I think as soon as I finish my cathedral quilt a string quilt is next on my list. I think I will try using muslin as the foundation since I can't imagine myself tearing all the paper off if I used the paper method. I was even pondering doing it foundation free.
Did you have "sticky hand" toys when you were a kid? The ones that you could get out of the gum ball machines at the grocery store in the little bubble containers? I used to LOVE them - the result of my obsession is that I bought 50 of them at the Oriental Trading company for $6. BEST PURCHASE EVER!!! They are just as amazing as I remember, only now there are a lot more then just hands! Chase is just as impressed with them as I am / was.
Wow! It was a busy week at the house! The walls and trim and doors are painted (just ceilings left), the railing is stained, the quartz counters are in, under mount sinks are installed, barn door mounting is up, and all of the closet rods are installed. I am guessing white ceilings, back splash, faucets, and flooring are next. Very exciting!
My friend sent me this link for how to make fake cathedral window blocks. I was inspired and wanted to try the technique on a baby quilt.
Here are the modifications that I made: - I ended up making 11 inch finished blocks. I used 6x6 inch blocks of background color (5.5 inch blocks after they were sewn) and I used 11.5x11.5 inch blocks of the patterned fabric. - In the tutorial she uses patterned blocks that are the same size as the background blocks which creates windows that are about half the size of the finished block - I prefer the windows to be the full size of the block and for the points of the windows to meet so I made the patterned blocks bigger. - I ended up leaving the rolled edge stitching until I was actually quilting the quilt (rather then doing it when it was just a block) because I like the way the quilting looks. I wouldn't recommend this is if your project is bigger then a baby quilt because it may be hard to turn a bigger quilt through your machine. - I did also stitch in the ditch to make sure there was enough quilting.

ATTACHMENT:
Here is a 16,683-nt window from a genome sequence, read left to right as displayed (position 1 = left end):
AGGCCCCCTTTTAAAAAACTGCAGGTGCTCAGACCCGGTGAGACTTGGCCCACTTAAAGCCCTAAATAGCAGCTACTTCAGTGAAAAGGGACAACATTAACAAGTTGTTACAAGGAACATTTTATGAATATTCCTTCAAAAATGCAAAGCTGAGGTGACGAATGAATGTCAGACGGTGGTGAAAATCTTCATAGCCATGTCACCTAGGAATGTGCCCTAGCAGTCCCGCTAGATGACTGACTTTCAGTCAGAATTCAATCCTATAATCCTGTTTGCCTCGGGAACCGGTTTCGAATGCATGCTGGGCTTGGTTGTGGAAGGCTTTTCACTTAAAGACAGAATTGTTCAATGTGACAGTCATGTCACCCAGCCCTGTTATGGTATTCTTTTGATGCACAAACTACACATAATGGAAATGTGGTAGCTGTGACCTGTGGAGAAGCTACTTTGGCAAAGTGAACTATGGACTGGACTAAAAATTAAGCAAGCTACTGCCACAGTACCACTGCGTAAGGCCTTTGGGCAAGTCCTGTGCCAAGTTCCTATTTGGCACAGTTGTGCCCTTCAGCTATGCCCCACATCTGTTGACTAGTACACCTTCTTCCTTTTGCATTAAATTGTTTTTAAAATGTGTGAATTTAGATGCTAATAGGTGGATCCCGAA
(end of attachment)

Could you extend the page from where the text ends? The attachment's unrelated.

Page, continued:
Here are the modifications that I would make if I were using this technique again: - I would make the entire block out of the background fabric and then do the windows as you do with a traditional cathedral window block (where you tuck a square of patterned fabric into the solid border). This would help decrease the "wasted" pattern fabric which bugged me a bit about this block. Also it would give you more of the "window" look rather then just a curved diamond look. - Interestingly I guess you could use one color for background, one for the window frames, and another one for the window itself. That may be worth trying...something like this.
- I was a bit disappointed with how the blocks looked because the windows are on a grid (rather then set diagonally) so you don't get the "flowers" in between blocks. You could always turn your blocks to get that effect.
My favorite thing about this quilt is the backing / binding. I love the way the binding really pops. I'm afraid the pictures may not do this quilt justice.
I am honestly not sure that this method is that much faster then the other method because you have to quilt and bind the quilt...
I think my next experiment with cathedral windows may involve HUGE blocks.
I was having a retail therapy moment today and Jo Anns had a great sale ($349 down to $199) on the Go! Fabric Cutter which I had recently been eyeballing anyways. Well I had been somewhat eyeing the studio cutter but I realized that I couldn't rationalize the price difference.
So this baby found its way home today!
I got the Apple Core, 2.5 inch strip cutter (because who doesn't love jelly rolls), and the Drunkard's Path dies. I figured the Apple Core and Drunkard's Path pieces aren't exactly something you would want to hand cut yourself as compared to squares that can be cut with a rotary cutter. I will admit that I am interested in some of the triangle dies because I HATE cutting triangles and the dies even trim the corners for you!
I'll let you know how the cutter works out. Very excited!